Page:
(Orange, Texas)

May 11, 2013

Thoughts on the National Day of Prayer

Charles Holt
The Orange Leader

ORANGE — On Thursday, May 2, I attended two separate events marking the National Day of Prayer. One was held at 9 a.m. At the City Hall in Vinton, Louisiana and the other was at noon in front of the Courthouse in Orange. I went to these events as a participant and as an observer. I have participated in the National Day of Prayer at both locations in past years because I am fully persuaded of the value of people coming together for earnest pleading for Heaven’s blessing upon us as individuals and as a Nation.

I found it interesting that the meeting in Vinton (population 3,000 +/-) attracted, more or less, 50 people of different ages. The meeting in Orange (population 20,000 +/-) attracted, more or less, 50 people mostly of the older generation. I was surprised by what I considered to be the lack of interest that these numbers reveal inasmuch as both communities have very strong churches with great pastoral leadership.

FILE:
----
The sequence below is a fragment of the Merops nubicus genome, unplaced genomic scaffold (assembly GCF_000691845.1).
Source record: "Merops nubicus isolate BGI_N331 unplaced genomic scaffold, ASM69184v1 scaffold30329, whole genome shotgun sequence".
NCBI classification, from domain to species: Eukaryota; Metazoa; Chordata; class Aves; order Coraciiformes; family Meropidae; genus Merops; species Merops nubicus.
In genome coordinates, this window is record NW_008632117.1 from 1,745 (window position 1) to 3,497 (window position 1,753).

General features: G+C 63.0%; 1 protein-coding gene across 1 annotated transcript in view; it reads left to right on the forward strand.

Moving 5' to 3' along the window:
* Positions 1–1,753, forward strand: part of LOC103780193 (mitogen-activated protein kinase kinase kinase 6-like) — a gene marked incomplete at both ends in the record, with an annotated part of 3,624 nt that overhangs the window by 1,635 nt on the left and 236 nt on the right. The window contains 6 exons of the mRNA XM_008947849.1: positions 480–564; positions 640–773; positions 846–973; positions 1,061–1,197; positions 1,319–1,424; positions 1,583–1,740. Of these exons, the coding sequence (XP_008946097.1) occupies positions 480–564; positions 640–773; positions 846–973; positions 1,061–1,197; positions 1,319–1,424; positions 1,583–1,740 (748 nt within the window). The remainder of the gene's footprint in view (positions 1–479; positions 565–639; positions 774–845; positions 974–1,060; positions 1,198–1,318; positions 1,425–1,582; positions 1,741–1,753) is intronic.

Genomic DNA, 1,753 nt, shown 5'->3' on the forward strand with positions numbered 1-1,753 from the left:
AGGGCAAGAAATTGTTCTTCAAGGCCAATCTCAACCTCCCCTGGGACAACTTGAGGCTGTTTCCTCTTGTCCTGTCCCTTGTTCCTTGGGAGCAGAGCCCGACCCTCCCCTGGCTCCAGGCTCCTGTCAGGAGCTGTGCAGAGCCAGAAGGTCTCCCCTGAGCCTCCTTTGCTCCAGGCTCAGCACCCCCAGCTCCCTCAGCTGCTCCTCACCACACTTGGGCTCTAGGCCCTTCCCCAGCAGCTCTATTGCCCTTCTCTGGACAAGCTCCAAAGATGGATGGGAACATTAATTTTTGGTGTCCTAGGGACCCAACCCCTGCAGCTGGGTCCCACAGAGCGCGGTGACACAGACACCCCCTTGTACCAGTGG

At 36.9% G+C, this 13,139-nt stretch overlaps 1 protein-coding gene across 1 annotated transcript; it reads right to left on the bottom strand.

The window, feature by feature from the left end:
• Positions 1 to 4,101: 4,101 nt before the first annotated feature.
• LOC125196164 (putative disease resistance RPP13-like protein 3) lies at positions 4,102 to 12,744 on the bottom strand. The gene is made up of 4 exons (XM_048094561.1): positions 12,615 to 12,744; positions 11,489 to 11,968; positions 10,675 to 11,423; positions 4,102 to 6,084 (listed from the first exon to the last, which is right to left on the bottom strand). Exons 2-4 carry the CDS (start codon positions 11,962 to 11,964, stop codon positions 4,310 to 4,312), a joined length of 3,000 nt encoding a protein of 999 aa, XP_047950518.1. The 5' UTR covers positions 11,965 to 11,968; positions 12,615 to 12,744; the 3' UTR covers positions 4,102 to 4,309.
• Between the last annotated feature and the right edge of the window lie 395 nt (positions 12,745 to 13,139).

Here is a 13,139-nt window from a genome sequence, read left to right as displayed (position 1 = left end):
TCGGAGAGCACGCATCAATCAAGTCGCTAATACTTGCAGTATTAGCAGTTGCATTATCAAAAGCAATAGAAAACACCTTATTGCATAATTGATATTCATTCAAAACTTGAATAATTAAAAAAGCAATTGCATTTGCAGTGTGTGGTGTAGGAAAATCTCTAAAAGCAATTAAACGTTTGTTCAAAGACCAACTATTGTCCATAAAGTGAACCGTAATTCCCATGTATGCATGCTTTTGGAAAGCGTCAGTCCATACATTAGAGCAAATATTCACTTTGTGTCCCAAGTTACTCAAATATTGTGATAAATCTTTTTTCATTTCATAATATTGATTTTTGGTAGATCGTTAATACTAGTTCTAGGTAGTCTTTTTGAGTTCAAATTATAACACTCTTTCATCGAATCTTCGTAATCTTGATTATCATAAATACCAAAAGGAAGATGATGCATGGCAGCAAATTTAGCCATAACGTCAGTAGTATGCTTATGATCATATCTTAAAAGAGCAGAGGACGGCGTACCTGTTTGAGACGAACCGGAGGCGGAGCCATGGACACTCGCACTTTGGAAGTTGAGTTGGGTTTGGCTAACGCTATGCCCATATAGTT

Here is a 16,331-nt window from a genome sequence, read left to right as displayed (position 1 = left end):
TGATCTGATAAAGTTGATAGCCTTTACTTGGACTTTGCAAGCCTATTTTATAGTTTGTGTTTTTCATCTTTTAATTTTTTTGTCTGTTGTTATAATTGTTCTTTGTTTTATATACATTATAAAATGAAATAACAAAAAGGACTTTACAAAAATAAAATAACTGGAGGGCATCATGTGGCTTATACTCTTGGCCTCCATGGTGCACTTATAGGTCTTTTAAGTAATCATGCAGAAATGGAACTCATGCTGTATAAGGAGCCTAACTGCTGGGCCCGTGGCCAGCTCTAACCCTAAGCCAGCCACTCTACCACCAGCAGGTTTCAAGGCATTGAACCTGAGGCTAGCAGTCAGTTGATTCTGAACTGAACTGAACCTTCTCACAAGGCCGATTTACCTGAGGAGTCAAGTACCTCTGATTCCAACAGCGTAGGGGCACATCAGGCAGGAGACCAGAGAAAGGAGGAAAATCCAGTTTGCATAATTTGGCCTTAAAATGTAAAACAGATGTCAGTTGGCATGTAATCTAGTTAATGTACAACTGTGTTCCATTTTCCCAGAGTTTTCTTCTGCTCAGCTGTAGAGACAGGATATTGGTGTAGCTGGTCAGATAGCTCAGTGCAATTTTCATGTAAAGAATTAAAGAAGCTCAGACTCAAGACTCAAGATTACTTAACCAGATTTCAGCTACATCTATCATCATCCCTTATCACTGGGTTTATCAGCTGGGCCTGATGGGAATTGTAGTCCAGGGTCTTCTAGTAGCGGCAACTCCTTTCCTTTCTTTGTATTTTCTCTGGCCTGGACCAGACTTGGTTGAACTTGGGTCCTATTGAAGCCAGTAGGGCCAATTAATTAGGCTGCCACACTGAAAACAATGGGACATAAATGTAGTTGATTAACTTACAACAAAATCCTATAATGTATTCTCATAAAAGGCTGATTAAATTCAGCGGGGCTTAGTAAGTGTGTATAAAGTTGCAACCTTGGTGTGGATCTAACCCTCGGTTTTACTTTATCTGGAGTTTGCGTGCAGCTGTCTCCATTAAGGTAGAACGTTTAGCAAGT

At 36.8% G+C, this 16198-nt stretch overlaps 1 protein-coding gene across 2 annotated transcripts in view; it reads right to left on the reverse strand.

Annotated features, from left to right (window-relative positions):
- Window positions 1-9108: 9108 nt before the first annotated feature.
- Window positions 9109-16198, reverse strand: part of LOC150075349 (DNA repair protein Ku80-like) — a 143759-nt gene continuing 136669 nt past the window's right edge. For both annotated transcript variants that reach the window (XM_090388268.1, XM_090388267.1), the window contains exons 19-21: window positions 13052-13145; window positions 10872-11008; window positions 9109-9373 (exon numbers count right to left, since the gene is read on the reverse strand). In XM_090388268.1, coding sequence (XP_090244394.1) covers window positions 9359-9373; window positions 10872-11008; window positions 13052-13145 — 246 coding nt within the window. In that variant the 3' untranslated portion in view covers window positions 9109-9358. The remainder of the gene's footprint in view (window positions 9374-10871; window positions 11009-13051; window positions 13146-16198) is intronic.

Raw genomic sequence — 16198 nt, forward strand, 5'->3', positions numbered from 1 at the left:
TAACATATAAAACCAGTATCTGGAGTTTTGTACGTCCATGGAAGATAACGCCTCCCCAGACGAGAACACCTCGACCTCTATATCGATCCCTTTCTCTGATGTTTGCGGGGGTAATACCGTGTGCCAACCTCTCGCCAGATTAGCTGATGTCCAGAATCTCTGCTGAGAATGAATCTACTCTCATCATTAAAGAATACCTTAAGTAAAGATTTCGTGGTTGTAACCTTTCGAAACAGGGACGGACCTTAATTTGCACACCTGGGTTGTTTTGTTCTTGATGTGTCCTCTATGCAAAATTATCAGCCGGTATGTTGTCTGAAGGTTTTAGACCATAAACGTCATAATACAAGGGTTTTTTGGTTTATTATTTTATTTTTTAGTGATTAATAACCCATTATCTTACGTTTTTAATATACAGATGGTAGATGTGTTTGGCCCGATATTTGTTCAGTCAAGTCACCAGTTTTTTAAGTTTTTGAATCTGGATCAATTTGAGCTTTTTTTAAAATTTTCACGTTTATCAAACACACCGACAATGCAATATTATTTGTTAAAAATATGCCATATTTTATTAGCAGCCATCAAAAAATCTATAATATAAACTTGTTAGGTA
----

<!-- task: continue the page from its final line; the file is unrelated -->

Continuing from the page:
It was easy, in both instances, to quickly hear a theme expressed. There were several expressions of the moral decline throughout our Nation and specific prayer asking God’s forgiveness and guidance in days ahead. A verse of Scripture was very prominent in both gatherings. As one might expect, we heard quoted directly or alluded to in prayers the famous passage from 2 Chronicles 7:14 – “If my people, which are called by my name, shall humble themselves, and pray, and seek my face, and turn from their wicked ways; then will I hear from heaven, and will forgive their sin, and will heal their land.”

My observations at these prayer events has left me with the strong conviction that many believers are aware that our Nation needs the strong arm of the Lord to help us in this day of spiritual decline. It seems that people from different denominations agree in this feeling. I think we should earnestly pray for a great spiritual awakening as has happened at previous times in the United States.

The Apostle Paul expressly urges everyone to pray for local and national leaders. He says: “I exhort therefore, that, first of all, supplications, prayers, intercessions, and giving of thanks, be made for all men; for kings, (I.e., President, Governors, etc.) and for all that are in authority; that we may lead a quiet and peaceable life in all godliness and honesty” (1 Timothy 2:1,2 KJV).